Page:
The idea that billionaires ‘deserve’ their vast fortunes is a ridiculous and destructive myth.
Everyone has it tough during the COVID-19 pandemic, and we are all in the same boat – this has been a common refrain throughout the crisis.
It is true that we are all on board the Titanic together. However, some are riding first class, some are riding third class, and others are in the galley below rowing… Oh, and there are not enough lifeboats to go round.
In reality, the super-rich are not only shielded from this crisis by their wealth, which enables them to shelter from the virus on superyachts or escape it on private jets, some are even enjoying an unprecedented bounty during these difficult times. This is especially the case in the United States.
During the coronavirus crisis, US billionaires accrued a huge windfall of more than $434bn in the two months between mid-March and mid-May, according to a new report by the progressive Washington-based Institute for Policy Studies and Americans for Tax Fairness.
This comes at a time when at least 40 million Americans are out of work, struggling to get by, and 265 million people around the world are at risk of dying of hunger.
While front-line workers risk their health and lives to keep society functioning and care for the sick, the biggest financial winner by far is the world’s richest man, Jeff Bezos, who has seen his fortune expand by nearly $35bn thanks to the surge in the value of his company Amazon, as people trapped in lockdown have turned to online shopping.
Whenever anyone, including myself, criticises the obscene wealth of billionaires, there are those who rush in to defend them, arguing that critics are just envious and that billionaires deserve this success and earned their vast fortunes.
But is this actually the case?
Like a superhero origin myth, there is a typical narrative that surrounds billionaires, especially those in the tech industry. It goes something like this: X, working in their bedroom/garage/dorm, came up with a brilliant idea, against the odds, brought it to market and is now enjoying the fruits of their brilliance.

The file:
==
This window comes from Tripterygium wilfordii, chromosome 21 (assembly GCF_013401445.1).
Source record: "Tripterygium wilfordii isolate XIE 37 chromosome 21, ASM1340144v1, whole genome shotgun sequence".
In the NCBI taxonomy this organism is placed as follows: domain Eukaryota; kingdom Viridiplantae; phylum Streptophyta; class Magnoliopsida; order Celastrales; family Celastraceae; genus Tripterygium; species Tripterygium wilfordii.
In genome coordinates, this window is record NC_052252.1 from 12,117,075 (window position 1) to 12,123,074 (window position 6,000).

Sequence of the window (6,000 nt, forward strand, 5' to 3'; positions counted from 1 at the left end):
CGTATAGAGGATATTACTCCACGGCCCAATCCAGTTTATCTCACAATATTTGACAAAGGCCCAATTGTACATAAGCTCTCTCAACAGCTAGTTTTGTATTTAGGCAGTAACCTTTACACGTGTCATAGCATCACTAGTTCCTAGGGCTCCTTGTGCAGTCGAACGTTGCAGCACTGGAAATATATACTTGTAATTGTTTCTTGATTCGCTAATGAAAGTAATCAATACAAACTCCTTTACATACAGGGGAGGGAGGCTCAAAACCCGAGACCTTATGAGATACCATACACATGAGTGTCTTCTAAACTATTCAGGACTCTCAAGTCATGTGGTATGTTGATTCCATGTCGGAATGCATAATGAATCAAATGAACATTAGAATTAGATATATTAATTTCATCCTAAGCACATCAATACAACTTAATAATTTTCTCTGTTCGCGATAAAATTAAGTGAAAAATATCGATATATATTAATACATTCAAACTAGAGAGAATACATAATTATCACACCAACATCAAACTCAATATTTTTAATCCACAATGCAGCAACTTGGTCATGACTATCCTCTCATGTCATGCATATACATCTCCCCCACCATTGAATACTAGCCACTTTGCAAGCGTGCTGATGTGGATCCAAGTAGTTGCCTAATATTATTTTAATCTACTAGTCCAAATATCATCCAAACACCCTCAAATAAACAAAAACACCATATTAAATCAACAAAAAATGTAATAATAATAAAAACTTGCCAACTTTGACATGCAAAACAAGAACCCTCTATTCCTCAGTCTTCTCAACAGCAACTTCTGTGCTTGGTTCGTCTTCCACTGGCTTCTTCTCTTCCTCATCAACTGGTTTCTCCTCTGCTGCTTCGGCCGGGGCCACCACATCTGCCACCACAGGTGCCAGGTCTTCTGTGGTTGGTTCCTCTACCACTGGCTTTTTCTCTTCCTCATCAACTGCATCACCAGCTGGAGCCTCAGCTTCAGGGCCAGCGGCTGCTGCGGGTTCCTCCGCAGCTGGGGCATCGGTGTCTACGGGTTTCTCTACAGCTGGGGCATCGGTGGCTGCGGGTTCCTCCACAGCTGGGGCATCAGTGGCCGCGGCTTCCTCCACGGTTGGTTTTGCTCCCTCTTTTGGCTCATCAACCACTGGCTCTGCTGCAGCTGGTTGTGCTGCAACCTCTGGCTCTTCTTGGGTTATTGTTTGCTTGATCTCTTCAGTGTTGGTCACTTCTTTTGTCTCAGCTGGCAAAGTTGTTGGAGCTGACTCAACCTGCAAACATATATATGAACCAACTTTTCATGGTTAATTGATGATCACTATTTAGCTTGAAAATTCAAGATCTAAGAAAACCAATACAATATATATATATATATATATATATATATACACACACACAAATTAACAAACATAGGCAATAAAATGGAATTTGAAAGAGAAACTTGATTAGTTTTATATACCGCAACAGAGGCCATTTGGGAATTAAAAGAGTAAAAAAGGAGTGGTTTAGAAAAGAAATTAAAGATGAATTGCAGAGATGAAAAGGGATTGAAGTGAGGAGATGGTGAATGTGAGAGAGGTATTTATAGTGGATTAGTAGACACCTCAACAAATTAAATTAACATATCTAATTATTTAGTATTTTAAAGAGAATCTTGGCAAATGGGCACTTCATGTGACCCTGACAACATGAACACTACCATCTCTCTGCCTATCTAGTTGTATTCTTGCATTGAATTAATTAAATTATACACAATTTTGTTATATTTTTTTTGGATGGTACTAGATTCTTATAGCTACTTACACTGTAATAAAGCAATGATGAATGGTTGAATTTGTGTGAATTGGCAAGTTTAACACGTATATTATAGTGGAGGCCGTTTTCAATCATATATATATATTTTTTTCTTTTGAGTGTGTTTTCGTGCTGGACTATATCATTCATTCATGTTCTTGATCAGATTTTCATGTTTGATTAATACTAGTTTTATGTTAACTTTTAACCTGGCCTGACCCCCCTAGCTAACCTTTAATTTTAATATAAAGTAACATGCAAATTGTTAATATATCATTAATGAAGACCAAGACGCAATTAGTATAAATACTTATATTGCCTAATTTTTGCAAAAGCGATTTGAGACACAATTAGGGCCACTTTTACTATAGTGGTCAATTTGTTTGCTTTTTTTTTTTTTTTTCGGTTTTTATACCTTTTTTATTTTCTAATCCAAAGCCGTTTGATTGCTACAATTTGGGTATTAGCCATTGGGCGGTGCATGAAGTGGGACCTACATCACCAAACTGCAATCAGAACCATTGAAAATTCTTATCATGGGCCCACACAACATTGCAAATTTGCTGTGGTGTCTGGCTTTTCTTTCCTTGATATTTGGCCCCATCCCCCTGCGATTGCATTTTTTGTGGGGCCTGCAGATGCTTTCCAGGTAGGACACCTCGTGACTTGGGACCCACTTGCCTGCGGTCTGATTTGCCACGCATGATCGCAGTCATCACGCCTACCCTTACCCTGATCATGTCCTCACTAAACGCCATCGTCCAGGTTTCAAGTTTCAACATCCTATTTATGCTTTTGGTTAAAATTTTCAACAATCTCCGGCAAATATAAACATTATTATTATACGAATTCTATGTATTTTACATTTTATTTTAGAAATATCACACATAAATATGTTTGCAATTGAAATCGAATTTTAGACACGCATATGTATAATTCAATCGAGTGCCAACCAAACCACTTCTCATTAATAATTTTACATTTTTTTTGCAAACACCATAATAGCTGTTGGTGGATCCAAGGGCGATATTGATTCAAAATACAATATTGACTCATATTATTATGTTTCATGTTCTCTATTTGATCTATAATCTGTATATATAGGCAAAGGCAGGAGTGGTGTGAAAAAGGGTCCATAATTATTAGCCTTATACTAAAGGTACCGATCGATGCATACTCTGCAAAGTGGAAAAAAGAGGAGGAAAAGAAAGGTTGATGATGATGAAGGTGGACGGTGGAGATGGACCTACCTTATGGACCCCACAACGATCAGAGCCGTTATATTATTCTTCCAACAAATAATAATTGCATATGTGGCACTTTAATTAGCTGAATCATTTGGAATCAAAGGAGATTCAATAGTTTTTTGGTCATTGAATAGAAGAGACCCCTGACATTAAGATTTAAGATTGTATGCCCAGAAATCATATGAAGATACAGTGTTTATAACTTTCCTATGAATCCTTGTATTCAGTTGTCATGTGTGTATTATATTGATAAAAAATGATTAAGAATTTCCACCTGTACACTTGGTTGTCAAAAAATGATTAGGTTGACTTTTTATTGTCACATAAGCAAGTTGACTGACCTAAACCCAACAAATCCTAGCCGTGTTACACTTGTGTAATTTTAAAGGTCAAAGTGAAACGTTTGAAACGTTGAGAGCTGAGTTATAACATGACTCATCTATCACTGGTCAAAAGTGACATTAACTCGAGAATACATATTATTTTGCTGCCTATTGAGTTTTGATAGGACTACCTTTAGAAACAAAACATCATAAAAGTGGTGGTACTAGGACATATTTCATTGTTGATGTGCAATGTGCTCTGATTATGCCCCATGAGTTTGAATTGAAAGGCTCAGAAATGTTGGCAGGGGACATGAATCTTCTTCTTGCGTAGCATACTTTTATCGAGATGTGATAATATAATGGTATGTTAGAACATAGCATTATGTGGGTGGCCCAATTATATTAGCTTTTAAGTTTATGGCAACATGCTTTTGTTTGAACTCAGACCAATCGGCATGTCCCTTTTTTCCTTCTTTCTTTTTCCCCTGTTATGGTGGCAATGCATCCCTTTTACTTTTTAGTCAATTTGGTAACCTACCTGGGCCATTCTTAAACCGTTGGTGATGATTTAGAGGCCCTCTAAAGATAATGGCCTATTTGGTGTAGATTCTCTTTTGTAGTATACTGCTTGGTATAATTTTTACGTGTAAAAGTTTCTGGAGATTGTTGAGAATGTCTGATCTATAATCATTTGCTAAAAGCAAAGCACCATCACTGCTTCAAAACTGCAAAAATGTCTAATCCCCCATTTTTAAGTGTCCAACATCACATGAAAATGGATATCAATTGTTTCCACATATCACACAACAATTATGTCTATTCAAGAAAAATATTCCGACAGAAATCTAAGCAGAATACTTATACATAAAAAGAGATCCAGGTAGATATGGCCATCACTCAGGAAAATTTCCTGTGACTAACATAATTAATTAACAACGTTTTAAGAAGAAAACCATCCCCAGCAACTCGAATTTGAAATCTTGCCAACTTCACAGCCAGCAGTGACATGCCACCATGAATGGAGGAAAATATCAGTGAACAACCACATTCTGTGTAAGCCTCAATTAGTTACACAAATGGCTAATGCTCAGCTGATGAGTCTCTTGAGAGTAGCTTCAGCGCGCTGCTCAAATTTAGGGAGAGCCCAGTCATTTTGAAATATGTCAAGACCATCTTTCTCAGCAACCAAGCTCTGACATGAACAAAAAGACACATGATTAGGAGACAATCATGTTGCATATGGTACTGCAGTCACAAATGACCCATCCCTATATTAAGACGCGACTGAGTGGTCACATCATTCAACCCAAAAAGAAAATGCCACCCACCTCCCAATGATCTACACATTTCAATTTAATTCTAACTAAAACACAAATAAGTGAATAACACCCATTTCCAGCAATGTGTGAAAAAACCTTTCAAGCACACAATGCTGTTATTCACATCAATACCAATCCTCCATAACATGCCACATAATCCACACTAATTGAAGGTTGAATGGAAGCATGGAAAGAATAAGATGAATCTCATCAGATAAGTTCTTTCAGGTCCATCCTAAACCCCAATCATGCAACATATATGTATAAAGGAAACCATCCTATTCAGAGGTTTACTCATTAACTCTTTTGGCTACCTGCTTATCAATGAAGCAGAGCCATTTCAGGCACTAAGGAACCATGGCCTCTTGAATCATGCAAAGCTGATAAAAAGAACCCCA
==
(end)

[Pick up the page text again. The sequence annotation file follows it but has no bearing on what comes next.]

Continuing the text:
It is true that quite a few billionaires started off with nothing (or at least with a far more modest fortune), and many did exhibit inspiring brilliance in their early careers. However, is the acumen of these entrepreneurs really worth so much more than everyone else’s labour – combined?
Unimaginably, it would take an American household earning the mean $60,000 a year nearly 2.5 million years to accumulate the estimated $147bn which Jeff Bezos is estimated to be worth… if they did not spend a penny. A low-paid Amazon worker on the shopfloor would take more than 4 million years of saving their entire income to assemble their boss’s fortune.
And these are workers in the world’s richest country. Now try to imagine how long it would take a poor worker in South Asia or sub-Saharan Africa to make this kind of money.
It goes without saying that nobody’s ideas or work ethic or vision are worth thousands or even millions of years of everyone else’s labour. This notion is particularly insulting in this time of crisis, when the people society depends on to function are not tycoons, top CEOs or hedge fund managers but nurses, doctors, emergency workers, care-givers, supermarket staff, delivery people and utility workers.
Moreover, there is almost inevitably an ugly and underexposed underbelly which casts serious doubt on the idea that billionaires “earned” their unfathomable fortunes. While there are certainly “good billionaires” and “bad billionaires”, there are no billionaires, as far as I can ascertain, who made their billions fair and square, without employing ethically dubious practices.
These practices may include underpaying or overworking staff, monopolising the productivity gains delivered by their workers, exporting jobs, stifling competition, and even exercising monopolies or near-monopolies.
One area where the billionaire class and large corporations have been laughing all the way to the bank, and where the rest of society has been crying in misery, is taxation. While ordinary wage earners in advanced economies, especially those with a robust social safety net, disproportionately bear the burden of taxation, corporate tax rates and taxes on high incomes and capital have hit historic lows, with a de facto regressive tax system increasingly becoming the new normal.